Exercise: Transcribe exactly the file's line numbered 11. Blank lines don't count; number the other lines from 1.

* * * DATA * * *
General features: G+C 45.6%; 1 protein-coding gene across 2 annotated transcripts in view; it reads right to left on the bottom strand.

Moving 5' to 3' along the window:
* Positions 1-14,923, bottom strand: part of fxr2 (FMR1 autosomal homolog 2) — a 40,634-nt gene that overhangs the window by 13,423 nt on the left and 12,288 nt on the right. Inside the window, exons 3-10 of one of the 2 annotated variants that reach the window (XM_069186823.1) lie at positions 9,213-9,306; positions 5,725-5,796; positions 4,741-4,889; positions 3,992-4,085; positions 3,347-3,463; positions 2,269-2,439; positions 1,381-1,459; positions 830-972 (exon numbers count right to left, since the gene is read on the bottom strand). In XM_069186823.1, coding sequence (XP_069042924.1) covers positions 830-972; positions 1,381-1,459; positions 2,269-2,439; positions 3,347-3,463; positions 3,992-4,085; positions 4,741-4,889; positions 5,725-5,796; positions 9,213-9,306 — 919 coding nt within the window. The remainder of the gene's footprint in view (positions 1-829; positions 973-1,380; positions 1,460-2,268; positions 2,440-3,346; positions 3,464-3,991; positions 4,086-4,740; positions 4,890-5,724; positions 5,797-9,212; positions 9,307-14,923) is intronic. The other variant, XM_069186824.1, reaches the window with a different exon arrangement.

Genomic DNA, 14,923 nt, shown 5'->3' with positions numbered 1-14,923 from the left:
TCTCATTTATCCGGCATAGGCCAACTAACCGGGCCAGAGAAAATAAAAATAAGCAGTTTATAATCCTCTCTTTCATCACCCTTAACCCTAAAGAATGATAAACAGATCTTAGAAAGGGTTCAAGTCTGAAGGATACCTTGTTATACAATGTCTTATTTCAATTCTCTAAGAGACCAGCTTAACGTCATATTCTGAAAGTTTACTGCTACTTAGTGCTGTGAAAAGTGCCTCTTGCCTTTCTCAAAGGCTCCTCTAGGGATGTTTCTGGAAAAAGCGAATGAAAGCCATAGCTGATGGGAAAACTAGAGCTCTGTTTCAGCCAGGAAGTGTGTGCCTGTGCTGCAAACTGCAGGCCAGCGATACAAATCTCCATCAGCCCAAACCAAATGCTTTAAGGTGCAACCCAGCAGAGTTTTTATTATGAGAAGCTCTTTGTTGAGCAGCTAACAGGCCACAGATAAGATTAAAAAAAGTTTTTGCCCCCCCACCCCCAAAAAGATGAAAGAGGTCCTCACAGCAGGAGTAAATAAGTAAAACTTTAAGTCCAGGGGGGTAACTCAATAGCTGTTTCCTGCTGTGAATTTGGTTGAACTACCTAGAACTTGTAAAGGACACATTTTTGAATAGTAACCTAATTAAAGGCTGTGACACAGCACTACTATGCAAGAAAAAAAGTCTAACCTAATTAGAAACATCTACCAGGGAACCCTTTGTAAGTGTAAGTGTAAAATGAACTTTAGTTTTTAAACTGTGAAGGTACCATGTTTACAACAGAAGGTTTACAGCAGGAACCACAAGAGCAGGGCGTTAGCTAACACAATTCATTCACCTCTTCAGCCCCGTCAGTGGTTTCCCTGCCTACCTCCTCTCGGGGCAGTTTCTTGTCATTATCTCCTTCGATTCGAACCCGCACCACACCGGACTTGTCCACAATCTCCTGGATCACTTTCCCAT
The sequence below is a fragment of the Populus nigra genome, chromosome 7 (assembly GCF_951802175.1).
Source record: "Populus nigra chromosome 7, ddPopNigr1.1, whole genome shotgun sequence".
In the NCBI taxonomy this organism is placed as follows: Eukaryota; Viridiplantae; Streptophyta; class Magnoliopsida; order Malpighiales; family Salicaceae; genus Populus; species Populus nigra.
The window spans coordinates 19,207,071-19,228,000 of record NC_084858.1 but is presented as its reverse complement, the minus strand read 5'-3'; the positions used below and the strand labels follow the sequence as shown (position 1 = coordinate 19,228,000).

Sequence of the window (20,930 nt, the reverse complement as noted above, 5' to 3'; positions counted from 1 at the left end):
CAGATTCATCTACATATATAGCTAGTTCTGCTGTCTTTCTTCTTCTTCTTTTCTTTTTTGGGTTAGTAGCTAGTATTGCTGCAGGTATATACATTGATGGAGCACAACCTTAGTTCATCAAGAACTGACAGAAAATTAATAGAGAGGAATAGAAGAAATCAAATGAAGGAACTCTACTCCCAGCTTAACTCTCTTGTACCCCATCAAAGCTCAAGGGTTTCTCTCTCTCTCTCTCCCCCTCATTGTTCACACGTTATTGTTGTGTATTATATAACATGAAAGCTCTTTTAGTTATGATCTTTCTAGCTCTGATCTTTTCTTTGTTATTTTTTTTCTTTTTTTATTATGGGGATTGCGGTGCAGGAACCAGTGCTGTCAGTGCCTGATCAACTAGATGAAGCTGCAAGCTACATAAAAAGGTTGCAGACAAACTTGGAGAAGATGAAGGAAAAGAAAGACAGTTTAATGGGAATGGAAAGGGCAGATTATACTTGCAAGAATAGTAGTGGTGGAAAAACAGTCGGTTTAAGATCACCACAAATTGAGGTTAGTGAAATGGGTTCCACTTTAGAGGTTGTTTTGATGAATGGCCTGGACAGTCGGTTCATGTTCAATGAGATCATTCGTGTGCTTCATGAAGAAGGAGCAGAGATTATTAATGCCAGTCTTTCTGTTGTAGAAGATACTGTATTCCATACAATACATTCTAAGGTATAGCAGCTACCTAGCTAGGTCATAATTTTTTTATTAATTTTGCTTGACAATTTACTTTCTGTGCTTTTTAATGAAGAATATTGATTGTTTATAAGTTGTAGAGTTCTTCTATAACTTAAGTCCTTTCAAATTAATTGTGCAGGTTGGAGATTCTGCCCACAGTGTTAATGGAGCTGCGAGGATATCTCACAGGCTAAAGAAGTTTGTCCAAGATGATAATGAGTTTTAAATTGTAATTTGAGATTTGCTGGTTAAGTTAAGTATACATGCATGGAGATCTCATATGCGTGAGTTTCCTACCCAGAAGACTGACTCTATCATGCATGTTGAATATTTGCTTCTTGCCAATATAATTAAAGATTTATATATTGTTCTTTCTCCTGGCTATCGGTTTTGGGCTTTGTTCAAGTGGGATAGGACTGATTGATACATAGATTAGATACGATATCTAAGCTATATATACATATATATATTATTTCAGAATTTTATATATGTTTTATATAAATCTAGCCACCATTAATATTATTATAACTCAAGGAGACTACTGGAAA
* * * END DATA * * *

CAGATTCATCTACATATATAGCTAGTTCTGCTGTCTTTCTTCTTCTTCTTTTCTTTTTTGGGTTAGTAGCTAGTATTGCTGCAGGTATATACATTGATGGAGCACAACCTTAGTTCATCAAGAACTGACAGAAAATTAATAGAGAGGAATAGAAGAAATCAAATGAAGGAACTCTACTCCCAGCTTAACTCTCTTGTACCCCATCAAAGCTCAAGGGTTTCTCTCTCTCTCTCTCCCCCTCATTGTTCACACGTTATTGTTGTGTATTATATAACATGAAAGCTCTTTTAGTTATGATCTTTCTAGCTCTGATCTTTTCTTTGTTATTTTTTTTCTTTTTTTATTATGGGGATTGCGGTGCAGGAACCAGTGCTGTCAGTGCCTGATCAACTAGATGAAGCTGCAAGCTACATAAAAAGGTTGCAGACAAACTTGGAGAAGATGAAGGAAAAGAAAGACAGTTTAATGGGAATGGAAAGGGCAGATTATACTTGCAAGAATAGTAGTGGTGGAAAAACAGTCGGTTTAAGATCACCACAAATTGAGGTTAGTGAAATGGGTTCCACTTTAGAGGTTGTTTTGATGAATGGCCTGGACAGTCGGTTCATGTTCAATGAGATCATTCGTGTGCTTCATGAAGAAGGAGCAGAGATTATTAATGCCAGTCTTTCTGTTGTAGAAGATACTGTATTCCATACAATACATTCTAAGGTATAGCAGCTACCTAGCTAGGTCATAATTTTTTTATTAATTTTGCTTGACAATTTACTTTCTGTGCTTTTTAATGAAGAATATTGATTGTTTATAAGTTGTAGAGTTCTTCTATAACTTAAGTCCTTTCAAATTAATTGTGCAGGTTGGAGATTCTGCCCACAGTGTTAATGGAGCTGCGAGGATATCTCACAGGCTAAAGAAGTTTGTCCAAGATGATAATGAGTTTTAAATTGTAATTTGAGATTTGCTGGTTAAGTTAAGTATACATGCATGGAGATCTCATATGCGTGAGTTTCCTACCCAGAAGACTGACTCTATCATGCATGTTGAATATTTGCTTCTTGCCAATATAATTAAAGATTTATATATTGTTCTTTCTCCTGGCTATCGGTTTTGGGCTTTGTTCAAGTGGGATAGGACTGATTGATACATAGATTAGATACGATATCTAAGCTATATATACATATATATATTATTTCAGAATTTTATATATGTTTTATATAAATCTAGCCACCATTAATATTATTATAACTCAAGGAGACTACTGGAAA